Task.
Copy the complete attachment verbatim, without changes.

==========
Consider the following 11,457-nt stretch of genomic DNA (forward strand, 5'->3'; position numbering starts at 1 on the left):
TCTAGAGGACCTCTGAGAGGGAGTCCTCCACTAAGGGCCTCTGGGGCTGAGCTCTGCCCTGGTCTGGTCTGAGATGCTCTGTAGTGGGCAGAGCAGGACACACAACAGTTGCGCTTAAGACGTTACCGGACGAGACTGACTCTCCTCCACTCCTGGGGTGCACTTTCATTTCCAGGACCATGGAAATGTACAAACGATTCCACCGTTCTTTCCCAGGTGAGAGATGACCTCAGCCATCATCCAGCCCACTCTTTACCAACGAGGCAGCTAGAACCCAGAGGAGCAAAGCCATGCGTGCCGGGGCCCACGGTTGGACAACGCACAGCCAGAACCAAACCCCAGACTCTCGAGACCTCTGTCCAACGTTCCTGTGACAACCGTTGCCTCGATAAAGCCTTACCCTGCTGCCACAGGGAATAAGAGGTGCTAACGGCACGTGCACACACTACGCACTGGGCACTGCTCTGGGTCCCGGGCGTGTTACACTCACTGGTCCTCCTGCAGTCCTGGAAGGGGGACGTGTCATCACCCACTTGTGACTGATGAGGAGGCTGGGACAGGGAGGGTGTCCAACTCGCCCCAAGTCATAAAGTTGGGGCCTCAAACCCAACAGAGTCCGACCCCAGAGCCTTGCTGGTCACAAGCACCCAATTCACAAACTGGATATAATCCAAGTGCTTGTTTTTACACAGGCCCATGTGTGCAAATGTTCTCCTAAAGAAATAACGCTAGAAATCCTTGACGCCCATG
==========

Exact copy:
Consider the following 11,457-nt stretch of genomic DNA (forward strand, 5'->3'; position numbering starts at 1 on the left):
TCTAGAGGACCTCTGAGAGGGAGTCCTCCACTAAGGGCCTCTGGGGCTGAGCTCTGCCCTGGTCTGGTCTGAGATGCTCTGTAGTGGGCAGAGCAGGACACACAACAGTTGCGCTTAAGACGTTACCGGACGAGACTGACTCTCCTCCACTCCTGGGGTGCACTTTCATTTCCAGGACCATGGAAATGTACAAACGATTCCACCGTTCTTTCCCAGGTGAGAGATGACCTCAGCCATCATCCAGCCCACTCTTTACCAACGAGGCAGCTAGAACCCAGAGGAGCAAAGCCATGCGTGCCGGGGCCCACGGTTGGACAACGCACAGCCAGAACCAAACCCCAGACTCTCGAGACCTCTGTCCAACGTTCCTGTGACAACCGTTGCCTCGATAAAGCCTTACCCTGCTGCCACAGGGAATAAGAGGTGCTAACGGCACGTGCACACACTACGCACTGGGCACTGCTCTGGGTCCCGGGCGTGTTACACTCACTGGTCCTCCTGCAGTCCTGGAAGGGGGACGTGTCATCACCCACTTGTGACTGATGAGGAGGCTGGGACAGGGAGGGTGTCCAACTCGCCCCAAGTCATAAAGTTGGGGCCTCAAACCCAACAGAGTCCGACCCCAGAGCCTTGCTGGTCACAAGCACCCAATTCACAAACTGGATATAATCCAAGTGCTTGTTTTTACACAGGCCCATGTGTGCAAATGTTCTCCTAAAGAAATAACGCTAGAAATCCTTGACGCCCATG